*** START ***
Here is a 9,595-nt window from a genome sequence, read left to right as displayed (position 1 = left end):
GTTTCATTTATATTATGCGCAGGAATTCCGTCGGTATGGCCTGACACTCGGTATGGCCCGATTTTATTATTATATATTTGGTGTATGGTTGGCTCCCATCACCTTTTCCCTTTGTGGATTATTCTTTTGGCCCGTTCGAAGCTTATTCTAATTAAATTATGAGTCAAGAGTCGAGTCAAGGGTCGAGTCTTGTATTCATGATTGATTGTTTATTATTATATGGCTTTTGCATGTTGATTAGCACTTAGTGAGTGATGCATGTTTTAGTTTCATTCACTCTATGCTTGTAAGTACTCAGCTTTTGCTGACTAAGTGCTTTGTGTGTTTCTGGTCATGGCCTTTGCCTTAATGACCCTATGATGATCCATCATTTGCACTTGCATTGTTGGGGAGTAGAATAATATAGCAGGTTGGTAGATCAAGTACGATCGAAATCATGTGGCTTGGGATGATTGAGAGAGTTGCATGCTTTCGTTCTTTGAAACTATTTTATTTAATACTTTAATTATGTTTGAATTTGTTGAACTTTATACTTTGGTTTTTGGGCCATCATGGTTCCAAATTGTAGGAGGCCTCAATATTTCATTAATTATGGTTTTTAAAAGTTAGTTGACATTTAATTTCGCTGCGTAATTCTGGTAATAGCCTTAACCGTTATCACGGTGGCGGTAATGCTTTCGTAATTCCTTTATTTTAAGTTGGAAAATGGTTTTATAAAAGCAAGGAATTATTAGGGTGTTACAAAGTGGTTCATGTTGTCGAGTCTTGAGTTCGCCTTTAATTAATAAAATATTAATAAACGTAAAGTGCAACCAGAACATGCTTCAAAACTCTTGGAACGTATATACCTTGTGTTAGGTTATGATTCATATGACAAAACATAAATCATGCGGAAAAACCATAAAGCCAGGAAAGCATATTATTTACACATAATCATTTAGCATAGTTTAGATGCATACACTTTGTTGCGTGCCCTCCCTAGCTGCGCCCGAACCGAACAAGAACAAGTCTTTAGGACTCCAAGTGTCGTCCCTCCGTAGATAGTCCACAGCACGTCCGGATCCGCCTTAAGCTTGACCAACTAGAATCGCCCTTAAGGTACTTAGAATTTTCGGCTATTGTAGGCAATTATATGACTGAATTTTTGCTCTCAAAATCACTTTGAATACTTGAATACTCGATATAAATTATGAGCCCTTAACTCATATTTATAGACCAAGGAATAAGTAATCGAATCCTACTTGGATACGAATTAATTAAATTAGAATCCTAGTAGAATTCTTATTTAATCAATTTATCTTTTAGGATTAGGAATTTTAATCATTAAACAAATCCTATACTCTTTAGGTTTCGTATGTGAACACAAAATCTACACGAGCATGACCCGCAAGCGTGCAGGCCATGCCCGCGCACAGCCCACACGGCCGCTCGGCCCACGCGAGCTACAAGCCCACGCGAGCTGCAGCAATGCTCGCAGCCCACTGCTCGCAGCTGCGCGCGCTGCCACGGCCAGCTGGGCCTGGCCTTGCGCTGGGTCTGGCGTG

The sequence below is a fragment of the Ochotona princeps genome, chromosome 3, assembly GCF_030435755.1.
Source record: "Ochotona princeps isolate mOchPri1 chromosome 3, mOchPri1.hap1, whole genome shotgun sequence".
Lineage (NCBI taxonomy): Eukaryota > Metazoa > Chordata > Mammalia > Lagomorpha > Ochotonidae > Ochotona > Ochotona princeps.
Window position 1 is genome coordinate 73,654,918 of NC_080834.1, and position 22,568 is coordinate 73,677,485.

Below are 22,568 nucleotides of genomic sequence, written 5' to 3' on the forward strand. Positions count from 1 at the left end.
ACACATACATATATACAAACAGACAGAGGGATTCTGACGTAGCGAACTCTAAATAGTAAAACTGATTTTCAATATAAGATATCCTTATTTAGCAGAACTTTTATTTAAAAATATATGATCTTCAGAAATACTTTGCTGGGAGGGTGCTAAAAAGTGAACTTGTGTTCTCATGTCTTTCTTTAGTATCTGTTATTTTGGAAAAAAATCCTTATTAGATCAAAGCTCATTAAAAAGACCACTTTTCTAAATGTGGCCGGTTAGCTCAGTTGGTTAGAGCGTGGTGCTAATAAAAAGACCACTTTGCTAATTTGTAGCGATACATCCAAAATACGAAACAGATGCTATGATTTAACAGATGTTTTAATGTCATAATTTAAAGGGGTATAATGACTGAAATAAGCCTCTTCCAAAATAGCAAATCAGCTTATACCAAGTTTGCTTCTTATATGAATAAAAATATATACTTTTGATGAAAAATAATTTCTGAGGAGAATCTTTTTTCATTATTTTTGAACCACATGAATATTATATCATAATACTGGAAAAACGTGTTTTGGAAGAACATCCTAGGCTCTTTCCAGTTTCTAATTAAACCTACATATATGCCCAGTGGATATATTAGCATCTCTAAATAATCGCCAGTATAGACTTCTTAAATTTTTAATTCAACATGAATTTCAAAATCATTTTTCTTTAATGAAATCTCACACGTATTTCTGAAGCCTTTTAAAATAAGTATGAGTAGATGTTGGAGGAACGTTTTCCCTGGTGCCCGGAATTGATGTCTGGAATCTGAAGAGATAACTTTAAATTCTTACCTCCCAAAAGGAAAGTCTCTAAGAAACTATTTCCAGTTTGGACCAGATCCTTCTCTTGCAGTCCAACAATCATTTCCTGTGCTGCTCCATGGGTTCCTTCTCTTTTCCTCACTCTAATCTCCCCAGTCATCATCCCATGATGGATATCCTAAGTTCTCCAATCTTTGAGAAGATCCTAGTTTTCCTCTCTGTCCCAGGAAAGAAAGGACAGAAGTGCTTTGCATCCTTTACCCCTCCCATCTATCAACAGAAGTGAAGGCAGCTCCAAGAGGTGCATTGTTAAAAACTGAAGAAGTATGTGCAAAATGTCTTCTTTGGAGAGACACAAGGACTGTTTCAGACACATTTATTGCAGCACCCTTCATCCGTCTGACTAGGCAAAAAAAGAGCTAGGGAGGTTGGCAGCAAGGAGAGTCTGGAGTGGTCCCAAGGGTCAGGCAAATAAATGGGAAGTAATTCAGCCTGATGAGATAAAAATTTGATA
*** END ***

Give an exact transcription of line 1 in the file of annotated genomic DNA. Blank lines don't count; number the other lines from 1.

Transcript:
Here is a 9,595-nt window from a genome sequence, read left to right as displayed (position 1 = left end):